A year ago, I wrote about the inability of most audiences (and many theatre professionals) to distinguish between a play and its production, especially in the case of new works. A few weeks later, I used the two versions of the film True Grit as examples of how one might begin to understand this distinction, as they struck me as two significantly different versions of a text that was largely the same (and since theatrical revivals can rarely been viewed side by side). Now I can add another corollary to my original post.
Steven Spielberg’s film of War Horse opened over the long holiday weekend and, as I tweeted the moment it ended, it is as if some splendid family film from the early 1950s had been made and then disappeared, only to resurface last week in glorious Technicolor. I happened to see it at a theatre on 67th Street and Broadway, only two blocks from where I had seen the National Theatre/Lincoln Center production of the play War Horse about nine months ago.
There are, of course, significant commonalities in the stage and screen versions (Spielberg acknowledges that his film is adapted from both the original novel and the National’s theatrical adaptation); the overall shape of the story, its emotional core and its reliance on almost Dickensian coincidence at key moments are intact. Even the pesky goose steals moments in both. The film has a few more episodes in the life of Joey, the equine protagonist, than I remember from the play, but that’s not a huge point of differentiation.
The enormous difference between the two is that the animals in the film are in fact animals, while on stage they are embodied by the exquisite puppetry design and movement by South Africa’s Handspring Puppet Company. Every moment that the horses are on stage at Lincoln Center, even as we are swept up in the story, we marvel at the craft and technique that has made it possible for us to witness this story live. In the film, to borrow an unfortunate phrase, a horse is a horse, of course, and we marvel instead at the scale and beauty of the film making, even as the same story carries us along.
Having seen much advance skepticism that the film could measure up to the theatre version, I went to the film somewhat grudgingly, ever the advocate for theatre. My doubts were erased within perhaps 20 minutes and I found the film – even with its scenes of battle and loss – a joy to behold, as I was transported back to my childhood and teen years, when a book like Misty of Chincoteague or a film like The Black Stallion could endear horses to me in a way that they don’t manage to do in real life.
The War Horses serve as a lesson not only in play or production, or two versions of a common text; they show the magic and the limitations of the forms of film and theatre, each of which demand different yet equally valid creative solutions. Although many films are made of plays (and, nowadays, vice versa), the War Horse film bears not a hint of stage origins; it has not simply been “opened up,” but rather imagined anew, since it draws on two literary predecessors, both Michael Morpurgo’s book and Nick Stafford’s adaptation.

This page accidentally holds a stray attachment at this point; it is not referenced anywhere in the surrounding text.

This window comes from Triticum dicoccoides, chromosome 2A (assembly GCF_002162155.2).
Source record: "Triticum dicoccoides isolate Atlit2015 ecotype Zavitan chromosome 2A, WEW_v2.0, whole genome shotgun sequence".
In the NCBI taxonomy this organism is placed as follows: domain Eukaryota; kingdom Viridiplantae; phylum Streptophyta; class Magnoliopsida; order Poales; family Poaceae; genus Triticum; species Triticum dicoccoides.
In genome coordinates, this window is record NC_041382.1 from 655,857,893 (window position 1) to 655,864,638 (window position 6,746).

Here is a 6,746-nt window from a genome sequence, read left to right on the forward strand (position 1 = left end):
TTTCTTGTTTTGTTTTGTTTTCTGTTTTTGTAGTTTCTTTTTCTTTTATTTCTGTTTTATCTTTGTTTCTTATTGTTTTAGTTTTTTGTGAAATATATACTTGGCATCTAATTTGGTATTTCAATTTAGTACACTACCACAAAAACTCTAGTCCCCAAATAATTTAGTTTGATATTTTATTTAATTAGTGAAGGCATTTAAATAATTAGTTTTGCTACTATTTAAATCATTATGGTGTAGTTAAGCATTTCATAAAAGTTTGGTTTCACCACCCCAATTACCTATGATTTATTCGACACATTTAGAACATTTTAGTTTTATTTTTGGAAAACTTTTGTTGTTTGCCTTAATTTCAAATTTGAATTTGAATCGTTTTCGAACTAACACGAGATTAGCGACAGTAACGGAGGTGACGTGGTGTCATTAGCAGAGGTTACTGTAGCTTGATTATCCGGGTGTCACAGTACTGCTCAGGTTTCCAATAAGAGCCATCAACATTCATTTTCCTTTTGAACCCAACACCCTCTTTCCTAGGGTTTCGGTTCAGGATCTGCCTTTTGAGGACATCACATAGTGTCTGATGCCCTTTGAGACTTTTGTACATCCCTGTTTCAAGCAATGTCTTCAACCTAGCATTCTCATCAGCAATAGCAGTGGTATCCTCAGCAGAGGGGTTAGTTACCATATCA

While not normally given to writing anything approaching a review, I would encourage people to see both, in order to grasp this difference between these two art forms, film and theatre; I particularly hope that the two versions are used by junior highs and high schools to illustrate and impart this understanding to any students who display interest in either, or both forms. Which to see first? I can’t truly say, because I happened to see the play first, so that seems best to me, but one cannot unsee what has already been glimpsed. Both stand on their own four feet (or eight, if you count both puppet and puppeteer on stage).
A final thought: I have not read the original 1982 Morpurgo book, though I plan to soon, but understand that it is told entirely from the point of view of Joey the horse. One can (I think) anthropomorphize an animal most believably in text than on film or stage, and it is telling that neither version of the story attempts to do so. Were it still a common form, or a remotely commercial one, I suspect the truest adaptation of War Horse could be achieved via radio play, where Joey could indeed speak directly to us, since he would be neither flesh nor fabric, but entirely a product of our own imagination.
Tuesday, December 27 at 7:30 p.m. I’m adding this about seven hours after my original post because, thanks to a Twitter follower, Daniel Bourque, I learned that the BBC produced a one-hour radio version of War Horse in 2008, after the play had opened at the National but before it was seen in the United States or on film. It starred Brenda Blethyn, Bob Hoskins…and Timothy Spall as Joey, who narrated the story. I regret I couldn’t find the broadcast available online, but perhaps some enterprising reader will figure out how to share it with us all one day.